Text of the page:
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Cultural ExchangeJews, Christians, and Art in the Medieval Marketplace$
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Joseph Shatzmiller

Print publication date: 2013

Print ISBN-13: 9780691156996

Published to Princeton Scholarship Online: October 2017

DOI: 10.23943/princeton/9780691156996.001.0001

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High Finance

High Finance

Urban and Princely Pledges

Chapter:
(p.45) Chapter Three High Finance
Source:
Cultural Exchange
Author(s):

Joseph Shatzmiller

Publisher:
Princeton University Press
DOI:10.23943/princeton/9780691156996.003.0004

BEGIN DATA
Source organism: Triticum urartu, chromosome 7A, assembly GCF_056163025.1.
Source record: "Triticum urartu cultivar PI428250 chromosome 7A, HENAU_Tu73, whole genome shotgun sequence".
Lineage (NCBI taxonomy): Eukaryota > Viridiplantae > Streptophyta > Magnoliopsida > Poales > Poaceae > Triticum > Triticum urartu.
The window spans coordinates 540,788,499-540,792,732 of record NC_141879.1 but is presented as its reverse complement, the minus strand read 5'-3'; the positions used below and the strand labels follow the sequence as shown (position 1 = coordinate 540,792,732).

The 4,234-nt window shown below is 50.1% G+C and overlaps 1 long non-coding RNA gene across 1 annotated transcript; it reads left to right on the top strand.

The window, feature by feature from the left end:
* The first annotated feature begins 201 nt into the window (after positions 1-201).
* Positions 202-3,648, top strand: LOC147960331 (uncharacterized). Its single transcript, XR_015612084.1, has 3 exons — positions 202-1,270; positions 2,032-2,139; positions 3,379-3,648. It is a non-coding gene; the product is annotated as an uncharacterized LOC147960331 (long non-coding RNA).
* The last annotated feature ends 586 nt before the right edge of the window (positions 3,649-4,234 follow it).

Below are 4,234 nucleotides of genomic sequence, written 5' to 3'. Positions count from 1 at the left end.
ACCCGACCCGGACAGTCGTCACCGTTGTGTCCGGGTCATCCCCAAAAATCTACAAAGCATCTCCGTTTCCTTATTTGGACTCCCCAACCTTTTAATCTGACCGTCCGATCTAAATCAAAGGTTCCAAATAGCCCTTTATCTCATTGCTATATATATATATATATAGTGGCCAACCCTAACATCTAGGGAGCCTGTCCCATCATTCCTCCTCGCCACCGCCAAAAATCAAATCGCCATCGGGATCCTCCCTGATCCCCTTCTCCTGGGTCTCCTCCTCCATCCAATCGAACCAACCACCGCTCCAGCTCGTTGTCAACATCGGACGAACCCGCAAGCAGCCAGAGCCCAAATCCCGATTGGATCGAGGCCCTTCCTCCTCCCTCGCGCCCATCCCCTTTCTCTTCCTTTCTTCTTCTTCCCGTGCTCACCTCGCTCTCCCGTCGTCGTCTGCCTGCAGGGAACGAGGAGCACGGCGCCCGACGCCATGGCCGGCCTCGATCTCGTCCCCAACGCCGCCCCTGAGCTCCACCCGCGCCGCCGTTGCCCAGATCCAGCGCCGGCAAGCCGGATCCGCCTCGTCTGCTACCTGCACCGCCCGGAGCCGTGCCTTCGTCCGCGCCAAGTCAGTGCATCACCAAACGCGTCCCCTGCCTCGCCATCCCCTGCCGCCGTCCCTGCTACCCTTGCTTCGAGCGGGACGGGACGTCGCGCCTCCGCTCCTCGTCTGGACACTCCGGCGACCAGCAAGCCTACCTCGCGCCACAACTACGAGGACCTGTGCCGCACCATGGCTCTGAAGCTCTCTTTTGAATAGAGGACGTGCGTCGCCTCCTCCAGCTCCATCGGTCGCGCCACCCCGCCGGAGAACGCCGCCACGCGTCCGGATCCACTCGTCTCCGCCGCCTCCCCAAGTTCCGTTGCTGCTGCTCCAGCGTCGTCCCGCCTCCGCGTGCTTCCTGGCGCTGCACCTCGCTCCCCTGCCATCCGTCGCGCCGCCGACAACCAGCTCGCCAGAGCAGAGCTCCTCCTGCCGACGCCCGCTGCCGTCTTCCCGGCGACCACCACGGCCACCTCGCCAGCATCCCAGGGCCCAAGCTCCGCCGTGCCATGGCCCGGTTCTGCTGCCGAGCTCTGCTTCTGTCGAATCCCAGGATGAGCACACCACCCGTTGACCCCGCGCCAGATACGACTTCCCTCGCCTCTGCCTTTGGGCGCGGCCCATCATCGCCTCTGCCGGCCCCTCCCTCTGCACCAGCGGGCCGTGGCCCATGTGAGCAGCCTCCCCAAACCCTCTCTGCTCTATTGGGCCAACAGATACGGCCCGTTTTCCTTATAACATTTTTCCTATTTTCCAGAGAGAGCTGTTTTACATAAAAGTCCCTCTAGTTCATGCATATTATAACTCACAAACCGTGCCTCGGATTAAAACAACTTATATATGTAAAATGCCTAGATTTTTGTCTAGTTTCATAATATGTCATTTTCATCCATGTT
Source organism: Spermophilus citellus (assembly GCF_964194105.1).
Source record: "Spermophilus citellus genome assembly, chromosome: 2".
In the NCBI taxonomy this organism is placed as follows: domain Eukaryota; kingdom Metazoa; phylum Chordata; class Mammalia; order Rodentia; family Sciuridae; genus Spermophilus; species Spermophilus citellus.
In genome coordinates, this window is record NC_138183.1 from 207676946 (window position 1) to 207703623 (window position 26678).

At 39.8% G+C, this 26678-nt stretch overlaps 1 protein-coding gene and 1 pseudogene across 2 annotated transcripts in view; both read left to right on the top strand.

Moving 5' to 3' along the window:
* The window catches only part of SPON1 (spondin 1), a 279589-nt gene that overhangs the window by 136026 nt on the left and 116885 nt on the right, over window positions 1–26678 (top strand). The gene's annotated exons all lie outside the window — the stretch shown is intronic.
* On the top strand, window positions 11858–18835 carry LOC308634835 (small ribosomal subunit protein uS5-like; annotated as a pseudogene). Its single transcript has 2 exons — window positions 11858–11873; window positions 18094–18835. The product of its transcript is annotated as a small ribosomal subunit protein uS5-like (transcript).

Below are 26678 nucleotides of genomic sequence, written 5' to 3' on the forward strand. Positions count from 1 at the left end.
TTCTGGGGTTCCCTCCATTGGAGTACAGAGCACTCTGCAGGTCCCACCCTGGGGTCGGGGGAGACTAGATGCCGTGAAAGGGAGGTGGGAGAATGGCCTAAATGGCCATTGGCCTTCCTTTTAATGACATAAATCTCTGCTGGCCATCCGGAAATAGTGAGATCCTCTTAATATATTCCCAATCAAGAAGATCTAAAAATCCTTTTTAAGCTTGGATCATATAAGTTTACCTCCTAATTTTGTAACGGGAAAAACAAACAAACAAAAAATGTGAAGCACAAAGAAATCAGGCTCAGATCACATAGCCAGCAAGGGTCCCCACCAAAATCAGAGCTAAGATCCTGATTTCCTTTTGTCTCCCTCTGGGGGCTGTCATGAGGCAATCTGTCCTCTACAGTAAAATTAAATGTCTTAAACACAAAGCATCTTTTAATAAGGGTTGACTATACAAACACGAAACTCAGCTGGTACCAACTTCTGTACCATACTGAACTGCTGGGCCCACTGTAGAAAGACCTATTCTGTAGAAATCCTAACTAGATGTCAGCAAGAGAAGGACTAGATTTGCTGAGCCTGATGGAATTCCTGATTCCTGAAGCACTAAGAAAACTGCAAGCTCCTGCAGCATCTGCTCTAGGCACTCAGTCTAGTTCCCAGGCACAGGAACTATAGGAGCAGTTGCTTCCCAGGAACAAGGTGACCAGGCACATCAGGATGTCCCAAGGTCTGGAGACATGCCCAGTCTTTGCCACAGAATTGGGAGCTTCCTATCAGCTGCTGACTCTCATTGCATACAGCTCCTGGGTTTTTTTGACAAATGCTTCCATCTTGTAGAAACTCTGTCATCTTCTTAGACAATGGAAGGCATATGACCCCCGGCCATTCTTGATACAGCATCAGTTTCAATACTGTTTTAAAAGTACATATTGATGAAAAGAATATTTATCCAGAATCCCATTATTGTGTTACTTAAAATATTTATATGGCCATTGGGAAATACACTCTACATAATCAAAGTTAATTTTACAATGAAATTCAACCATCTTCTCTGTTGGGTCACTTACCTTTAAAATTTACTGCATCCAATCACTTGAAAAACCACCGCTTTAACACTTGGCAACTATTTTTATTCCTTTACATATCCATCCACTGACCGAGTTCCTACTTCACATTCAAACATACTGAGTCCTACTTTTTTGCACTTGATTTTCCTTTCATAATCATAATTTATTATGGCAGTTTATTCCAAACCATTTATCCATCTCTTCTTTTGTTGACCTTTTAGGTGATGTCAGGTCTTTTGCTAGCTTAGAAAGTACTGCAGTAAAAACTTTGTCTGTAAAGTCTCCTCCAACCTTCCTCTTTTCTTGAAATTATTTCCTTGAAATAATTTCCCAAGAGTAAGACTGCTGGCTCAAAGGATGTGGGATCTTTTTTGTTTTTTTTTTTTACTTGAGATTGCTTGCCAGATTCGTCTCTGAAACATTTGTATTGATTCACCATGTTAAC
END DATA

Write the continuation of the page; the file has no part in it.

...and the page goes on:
This chapter deals with moderate to high financial assistance that was required at times by well-to-do urban inhabitants and by members of the princely class; even members of royalty sometimes borrowed from Jewish moneylenders. Much more aesthetic value was present in the objects and was brought to the pawnbrokers' premises by the royal borrowers. It is not hard to imagine how Jews could have been enchanted by pledges offered by the very upper class of society. But the Jews eventually moved beyond a passive enjoyment of the arts and crafts of their surroundings. Some engaged in stylistic borrowing from the environment while others who could afford it asked Christians to produce liturgical objects that were in accordance with their religious laws and special sensitivities.

Keywords:   financial assistance, princely class, Jewish moneylenders, pawnbrokers, pledges, Christians, liturgical objects

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